THIRD – Write out your IDEAL day. Be specific. Write it out hour by hour, starting with the moment you wake up and ending with going to bed. This doesn’t have to be reflective of what your day currently looks like. Dream big. Do you want to sleep in until noon? Do you want to savor an amazing cup of tea each morning? Do you want to take an hour long shower? Name it, and put it in your dream schedule. Take a look at the traits you came up with above, include those into your ideal day. If all of this is difficult for you, start by answering these three questions: 

  1. If I could spend my day doing WHATEVER I want, what would it be? Dream big. Don’t think about the financial side, the responsibilities of your life, etc. If you could do ANYTHING what would it be? 
  2. What do I talk about doing, but never do? 
  3. What are the things in my life I DON’T want to do? 


FOURTH – If you have a partner in life, children, or anyone else that intimately impacts your day-to-day, ask them to do this exercise as well. This can be tricky if they are not interested in these types of exercises, but let them know it’s important to you. Get them on board. 


FIFTH – Combine your ideal days to create an overall ideal family schedule. Play with it, find compromises, mesh them together. Don’t stress out or overthink this. Remembers it’s just an exercise and should be fun. 


SIXTH – Take that ideal family schedule and DO IT! Now, again, don’t stress out. Take a deep breath. Don’t be discouraged. For most people, it will be very difficult to take that ideal family schedule and immediately implement it all. That’s ok. Pick one or two things that you can currently change in your schedule. This can be something that involves minor time changes. Looking at the examples above, this may be prioritizing 20 minutes each week to call your mom. Or scheduling out one date night a month. Incorporate those. Then, when they have become a part of your habit, build on and incorporate more.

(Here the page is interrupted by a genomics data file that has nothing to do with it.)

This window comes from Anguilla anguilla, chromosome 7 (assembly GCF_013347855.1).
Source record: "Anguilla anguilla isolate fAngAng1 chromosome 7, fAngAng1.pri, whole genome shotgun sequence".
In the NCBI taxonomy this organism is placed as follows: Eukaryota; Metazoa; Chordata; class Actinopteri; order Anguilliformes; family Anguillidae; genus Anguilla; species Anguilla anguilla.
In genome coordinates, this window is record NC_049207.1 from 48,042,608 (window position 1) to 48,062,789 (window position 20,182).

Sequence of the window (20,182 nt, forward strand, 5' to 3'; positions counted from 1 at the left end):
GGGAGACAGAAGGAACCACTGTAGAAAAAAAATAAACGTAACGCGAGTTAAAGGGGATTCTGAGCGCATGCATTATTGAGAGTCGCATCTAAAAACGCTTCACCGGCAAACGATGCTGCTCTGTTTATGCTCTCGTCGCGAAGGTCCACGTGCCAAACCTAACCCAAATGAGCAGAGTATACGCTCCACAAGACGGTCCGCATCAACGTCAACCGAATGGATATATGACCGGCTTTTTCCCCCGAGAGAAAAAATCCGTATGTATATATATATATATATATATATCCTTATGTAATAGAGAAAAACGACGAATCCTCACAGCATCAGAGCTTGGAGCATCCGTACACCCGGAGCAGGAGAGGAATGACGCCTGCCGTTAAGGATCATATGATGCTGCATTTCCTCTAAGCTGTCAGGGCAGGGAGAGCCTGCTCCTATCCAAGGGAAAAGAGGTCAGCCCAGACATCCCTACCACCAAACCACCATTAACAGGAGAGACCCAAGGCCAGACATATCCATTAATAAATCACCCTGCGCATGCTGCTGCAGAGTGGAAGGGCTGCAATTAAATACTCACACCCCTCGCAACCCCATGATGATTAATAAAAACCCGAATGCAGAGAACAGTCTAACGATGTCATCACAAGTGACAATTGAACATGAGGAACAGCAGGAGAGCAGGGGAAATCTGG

Our Experience

When we first started, Jeff simply added to his ideal day “Drink a Bad-A cup of coffee” and scheduled out time to make sure he took his daily supplements (or as he called it “Daily Sups.”)  I built in time for a long hot shower every evening before bed. These weren’t big changes, but we made them a priority and respected the other person’s ideal moments. Eventually, this led to greater and greater steps toward our ideal day.

By the end of the year, I quit two of my jobs, we changed Jeff’s coaching schedule so he could be home with our children in the morning (another dream item in his ideal day) and we built in family dinner/quality time every single day. These were difficult schedule changes to implement. We had to make hard choices, we had to change our family budget, we had to remove things from our life that got in the way.

But we gained so much. 


The trick here is taking steps to living your dream life. You can do it. Life is short, quit telling yourself “this is just the way it is.”  It isn’t. It’s the way you’re making it. The only thing standing in your way is YOU. Quit making excuses, quit blaming others. Take ownership of your life, and be accountable for your decisions. Let us know how we can help!